12 submission that a Trial Chamber needs to consider all modes of liability

13 that are pleaded in the indictment.

14 The question is not whether it's in the indictment or not, the

15 question is whether greater detail needs to be given to the Defence. And

16 as we say, that's a matter of fact in all the circumstances and that if

17 the Defence has any difficulties in that respect, as I made the point in

18 my main submissions, that needs to be raised by the Defence at the

19 appropriate time.

20 That concludes my reply on the second ground.

21 JUDGE SHAHABUDDEEN: Would the Defence ask for particulars?

22 MR. STAKER: The Defence might ask for particulars. There is a

23 variety of remedies including pre-trial briefs, anything else. But, of

24 course, normally this is resolved at the pre-trial stage. I would ask the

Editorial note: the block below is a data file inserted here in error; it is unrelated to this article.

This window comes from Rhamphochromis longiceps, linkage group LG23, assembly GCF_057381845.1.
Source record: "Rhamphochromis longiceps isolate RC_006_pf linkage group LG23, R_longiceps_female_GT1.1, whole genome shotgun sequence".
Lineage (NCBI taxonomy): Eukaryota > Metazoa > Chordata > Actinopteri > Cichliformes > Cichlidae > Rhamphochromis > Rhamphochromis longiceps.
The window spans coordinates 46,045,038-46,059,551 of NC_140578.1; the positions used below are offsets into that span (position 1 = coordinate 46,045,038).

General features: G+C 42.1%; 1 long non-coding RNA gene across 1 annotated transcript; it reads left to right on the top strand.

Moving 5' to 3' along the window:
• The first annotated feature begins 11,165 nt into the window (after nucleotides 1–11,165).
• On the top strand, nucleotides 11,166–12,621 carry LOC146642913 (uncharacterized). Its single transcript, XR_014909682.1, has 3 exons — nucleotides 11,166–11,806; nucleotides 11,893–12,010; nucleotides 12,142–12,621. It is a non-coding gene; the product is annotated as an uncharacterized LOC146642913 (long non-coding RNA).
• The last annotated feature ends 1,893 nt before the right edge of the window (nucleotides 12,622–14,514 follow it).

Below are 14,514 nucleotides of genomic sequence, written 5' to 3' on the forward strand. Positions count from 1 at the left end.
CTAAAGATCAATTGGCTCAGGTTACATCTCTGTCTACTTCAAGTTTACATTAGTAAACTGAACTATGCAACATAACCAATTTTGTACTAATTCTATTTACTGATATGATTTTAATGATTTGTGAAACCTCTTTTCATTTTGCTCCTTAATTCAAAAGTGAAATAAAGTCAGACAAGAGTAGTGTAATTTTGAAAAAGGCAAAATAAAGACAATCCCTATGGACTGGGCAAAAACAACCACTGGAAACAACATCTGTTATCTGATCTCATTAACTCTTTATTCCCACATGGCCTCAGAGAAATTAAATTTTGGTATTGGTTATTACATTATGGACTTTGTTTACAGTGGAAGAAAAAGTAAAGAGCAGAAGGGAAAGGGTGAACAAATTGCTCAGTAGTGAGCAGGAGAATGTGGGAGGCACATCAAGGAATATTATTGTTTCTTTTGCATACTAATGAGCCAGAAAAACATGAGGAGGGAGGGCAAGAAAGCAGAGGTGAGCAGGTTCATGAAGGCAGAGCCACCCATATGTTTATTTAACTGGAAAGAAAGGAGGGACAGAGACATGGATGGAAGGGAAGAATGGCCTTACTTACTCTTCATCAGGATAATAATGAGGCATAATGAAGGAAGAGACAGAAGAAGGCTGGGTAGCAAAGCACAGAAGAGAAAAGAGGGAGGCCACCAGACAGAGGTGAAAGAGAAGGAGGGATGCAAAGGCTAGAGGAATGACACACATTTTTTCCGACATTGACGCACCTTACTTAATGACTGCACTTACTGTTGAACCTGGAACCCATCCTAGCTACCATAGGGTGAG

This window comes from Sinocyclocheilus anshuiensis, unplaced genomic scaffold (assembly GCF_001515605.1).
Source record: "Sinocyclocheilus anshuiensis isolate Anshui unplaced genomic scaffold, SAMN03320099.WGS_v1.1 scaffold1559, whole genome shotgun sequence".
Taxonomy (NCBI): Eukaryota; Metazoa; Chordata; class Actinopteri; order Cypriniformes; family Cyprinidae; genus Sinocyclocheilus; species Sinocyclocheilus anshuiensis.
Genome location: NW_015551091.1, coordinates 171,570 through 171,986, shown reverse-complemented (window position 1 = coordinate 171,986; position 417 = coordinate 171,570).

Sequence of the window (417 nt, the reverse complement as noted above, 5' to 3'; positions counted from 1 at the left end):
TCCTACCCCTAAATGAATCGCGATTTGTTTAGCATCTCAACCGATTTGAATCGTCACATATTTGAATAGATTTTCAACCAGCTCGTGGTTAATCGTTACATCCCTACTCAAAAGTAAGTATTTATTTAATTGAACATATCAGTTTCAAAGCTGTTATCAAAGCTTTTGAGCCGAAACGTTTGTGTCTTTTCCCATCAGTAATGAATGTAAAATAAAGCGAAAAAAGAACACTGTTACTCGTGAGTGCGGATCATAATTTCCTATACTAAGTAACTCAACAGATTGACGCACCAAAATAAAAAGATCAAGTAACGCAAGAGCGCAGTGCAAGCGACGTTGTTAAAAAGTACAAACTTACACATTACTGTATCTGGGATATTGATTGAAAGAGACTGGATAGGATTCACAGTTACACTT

25 Trial Chamber to call on my colleague Ms. Brady to continue.

Page 191

1 MS. BRADY: Your Honours, in reply I can be extremely brief.

2 There are two points I wish to reply to in relation to torture and one

3 point in relation to persecution.

4 Your Honours, in relation to torture, Mr. Bakrac has submitted

5 that basically the information wasn't enough to put him -- to be alarming

6 information putting him on inquiry notice or giving him reason to know

7 about the tortures. And basically what he's done is to break down the

8 evidence, to parse the evidence, the major strands of evidence that we

9 relied on as his reason to know. And in our submission, really this is

10 not an appropriate way of proceeding. Our submission is based on a

11 package of knowledge, and the package of knowledge includes the knowledge

12 of what he was told by the witness RJ. It includes what he knows from

13 what he saw happen to Ekrem Zekovic, and it includes his knowledge of